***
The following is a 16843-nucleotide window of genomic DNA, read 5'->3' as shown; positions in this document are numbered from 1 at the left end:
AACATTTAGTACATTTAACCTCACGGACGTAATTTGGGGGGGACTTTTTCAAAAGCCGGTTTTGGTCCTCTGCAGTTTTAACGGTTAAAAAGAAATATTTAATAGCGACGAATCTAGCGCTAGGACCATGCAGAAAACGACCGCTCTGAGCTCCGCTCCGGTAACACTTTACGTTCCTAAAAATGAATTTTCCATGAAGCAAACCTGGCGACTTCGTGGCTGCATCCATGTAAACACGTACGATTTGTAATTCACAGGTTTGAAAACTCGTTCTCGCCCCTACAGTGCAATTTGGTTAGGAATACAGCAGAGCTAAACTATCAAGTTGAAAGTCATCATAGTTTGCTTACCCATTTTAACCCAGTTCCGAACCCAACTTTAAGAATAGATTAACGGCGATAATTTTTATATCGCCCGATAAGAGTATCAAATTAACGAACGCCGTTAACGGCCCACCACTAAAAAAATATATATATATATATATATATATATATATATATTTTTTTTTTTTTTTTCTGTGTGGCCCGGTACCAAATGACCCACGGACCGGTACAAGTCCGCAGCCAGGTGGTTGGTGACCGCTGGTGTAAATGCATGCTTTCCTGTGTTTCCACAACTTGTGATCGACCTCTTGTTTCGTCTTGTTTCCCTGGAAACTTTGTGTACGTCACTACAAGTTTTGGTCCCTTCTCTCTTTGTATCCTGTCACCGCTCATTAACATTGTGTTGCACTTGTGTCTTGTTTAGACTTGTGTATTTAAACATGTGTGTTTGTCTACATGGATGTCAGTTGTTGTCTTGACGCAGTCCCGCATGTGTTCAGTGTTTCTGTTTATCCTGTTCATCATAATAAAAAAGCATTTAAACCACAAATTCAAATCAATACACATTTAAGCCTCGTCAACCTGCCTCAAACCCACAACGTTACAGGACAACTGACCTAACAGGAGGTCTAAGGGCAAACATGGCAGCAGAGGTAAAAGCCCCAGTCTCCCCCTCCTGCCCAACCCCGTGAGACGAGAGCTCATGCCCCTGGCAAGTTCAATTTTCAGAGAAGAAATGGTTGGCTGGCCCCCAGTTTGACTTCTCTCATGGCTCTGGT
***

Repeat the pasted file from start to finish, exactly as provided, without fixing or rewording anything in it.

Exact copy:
The following is a 16843-nucleotide window of genomic DNA, read 5'->3' as shown; positions in this document are numbered from 1 at the left end:
AACATTTAGTACATTTAACCTCACGGACGTAATTTGGGGGGGACTTTTTCAAAAGCCGGTTTTGGTCCTCTGCAGTTTTAACGGTTAAAAAGAAATATTTAATAGCGACGAATCTAGCGCTAGGACCATGCAGAAAACGACCGCTCTGAGCTCCGCTCCGGTAACACTTTACGTTCCTAAAAATGAATTTTCCATGAAGCAAACCTGGCGACTTCGTGGCTGCATCCATGTAAACACGTACGATTTGTAATTCACAGGTTTGAAAACTCGTTCTCGCCCCTACAGTGCAATTTGGTTAGGAATACAGCAGAGCTAAACTATCAAGTTGAAAGTCATCATAGTTTGCTTACCCATTTTAACCCAGTTCCGAACCCAACTTTAAGAATAGATTAACGGCGATAATTTTTATATCGCCCGATAAGAGTATCAAATTAACGAACGCCGTTAACGGCCCACCACTAAAAAAATATATATATATATATATATATATATATATATATTTTTTTTTTTTTTTTCTGTGTGGCCCGGTACCAAATGACCCACGGACCGGTACAAGTCCGCAGCCAGGTGGTTGGTGACCGCTGGTGTAAATGCATGCTTTCCTGTGTTTCCACAACTTGTGATCGACCTCTTGTTTCGTCTTGTTTCCCTGGAAACTTTGTGTACGTCACTACAAGTTTTGGTCCCTTCTCTCTTTGTATCCTGTCACCGCTCATTAACATTGTGTTGCACTTGTGTCTTGTTTAGACTTGTGTATTTAAACATGTGTGTTTGTCTACATGGATGTCAGTTGTTGTCTTGACGCAGTCCCGCATGTGTTCAGTGTTTCTGTTTATCCTGTTCATCATAATAAAAAAGCATTTAAACCACAAATTCAAATCAATACACATTTAAGCCTCGTCAACCTGCCTCAAACCCACAACGTTACAGGACAACTGACCTAACAGGAGGTCTAAGGGCAAACATGGCAGCAGAGGTAAAAGCCCCAGTCTCCCCCTCCTGCCCAACCCCGTGAGACGAGAGCTCATGCCCCTGGCAAGTTCAATTTTCAGAGAAGAAATGGTTGGCTGGCCCCCAGTTTGACTTCTCTCATGGCTCTGGT